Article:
Burma takes another step toward repressing its media
|Publisher||Committee to Protect Journalists|
|Publication Date||10 July 2014|
|Cite as||Committee to Protect Journalists, Burma takes another step toward repressing its media, 10 July 2014, available at: http://www.refworld.org/docid/53c7967c14.html [accessed 27 July 2017]|
|Disclaimer||This is not a UNHCR publication. UNHCR is not responsible for, nor does it necessarily endorse, its content. Any views expressed are solely those of the author or publisher and do not necessarily reflect those of UNHCR, the United Nations or its Member States.|
New York, July 10, 2014 – Donor countries should bring diplomatic pressure on Burma's government and reconsider their economic support for the country following Thursday's sentencing of four journalists of a magazine and the publication's chief executive to 10 years of hard labor in prison, the Committee to Protect Journalists said today.
The five – reporters and editors Yazar Soe, Sithu Soe, Lu Maw Naing, and Paing Thet Kyaw, and chief executive Tint San – worked for the independent Yangon-based Unity weekly news journal, according to news reports. They were arrested in February and convicted under Burma's 1923 State Secrets Act, which forbids anyone from entering a prohibited place for any reason "prejudicial to the safety or interests of the state," reports said.
Formal hearings in the case began on March 17, according to reports. The group's lawyer said he would appeal the verdict.
"CPJ is alarmed that journalists were tried under a 100-year-old spying statute and slammed with an outrageously harsh sentence," said CPJ Asia Program Coordinator Bob Dietz. "This conviction should shatter any illusions that President Thein Sein's government grasps the role of a free press in a democracy. The international community should act quickly to not only get this decision reversed, but to impress upon the government that its anti-media stance will jeopardize future economic assistance."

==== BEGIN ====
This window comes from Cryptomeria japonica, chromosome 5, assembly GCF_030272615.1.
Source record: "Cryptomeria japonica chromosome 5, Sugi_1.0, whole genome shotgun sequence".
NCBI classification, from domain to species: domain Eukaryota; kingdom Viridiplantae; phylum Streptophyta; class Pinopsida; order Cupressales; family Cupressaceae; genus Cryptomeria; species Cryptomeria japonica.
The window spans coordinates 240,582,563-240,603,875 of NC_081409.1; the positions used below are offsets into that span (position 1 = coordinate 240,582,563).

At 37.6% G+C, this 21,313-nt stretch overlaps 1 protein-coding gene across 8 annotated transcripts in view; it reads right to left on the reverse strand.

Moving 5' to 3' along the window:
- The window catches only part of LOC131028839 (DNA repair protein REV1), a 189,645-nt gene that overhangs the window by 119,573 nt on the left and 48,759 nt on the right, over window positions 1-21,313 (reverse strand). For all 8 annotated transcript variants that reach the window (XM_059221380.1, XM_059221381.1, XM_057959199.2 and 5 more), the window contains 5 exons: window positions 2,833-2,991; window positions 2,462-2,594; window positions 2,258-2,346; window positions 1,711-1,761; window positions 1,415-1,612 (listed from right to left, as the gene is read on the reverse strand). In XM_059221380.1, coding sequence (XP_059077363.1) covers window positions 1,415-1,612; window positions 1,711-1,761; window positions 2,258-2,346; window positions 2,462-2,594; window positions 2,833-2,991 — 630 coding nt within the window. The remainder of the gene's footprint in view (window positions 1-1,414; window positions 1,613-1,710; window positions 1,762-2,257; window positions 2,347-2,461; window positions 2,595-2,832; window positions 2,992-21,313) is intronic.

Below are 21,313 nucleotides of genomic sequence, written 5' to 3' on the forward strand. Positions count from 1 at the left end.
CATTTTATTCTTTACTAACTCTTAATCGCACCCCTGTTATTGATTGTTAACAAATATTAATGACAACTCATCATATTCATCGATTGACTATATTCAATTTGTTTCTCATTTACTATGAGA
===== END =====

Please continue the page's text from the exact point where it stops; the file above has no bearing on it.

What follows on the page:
The conviction stemmed from a January 25 story in the Unity that alleged the Burmese military was operating a secret weapons facility, which consisted of underground tunnels on more than 3,000 acres of land in Magwe Division. Local villagers cited in the report said Chinese technicians were frequently seen at the facility and that its workers told reporters they were producing chemical weapons. The magazine published denials from government officials about the claims.
Unity stopped appearing soon after the article was published.
Burma has often used repressive legislation to silence critical voices. Rights groups including CPJ have often expressed concern at the country's moves away from press freedom, including its use of state security charges to censor journalists. CPJ has cautioned against premature praise for Burma's pledge for media-related reforms after the country emerged from decades of international isolation in 2011.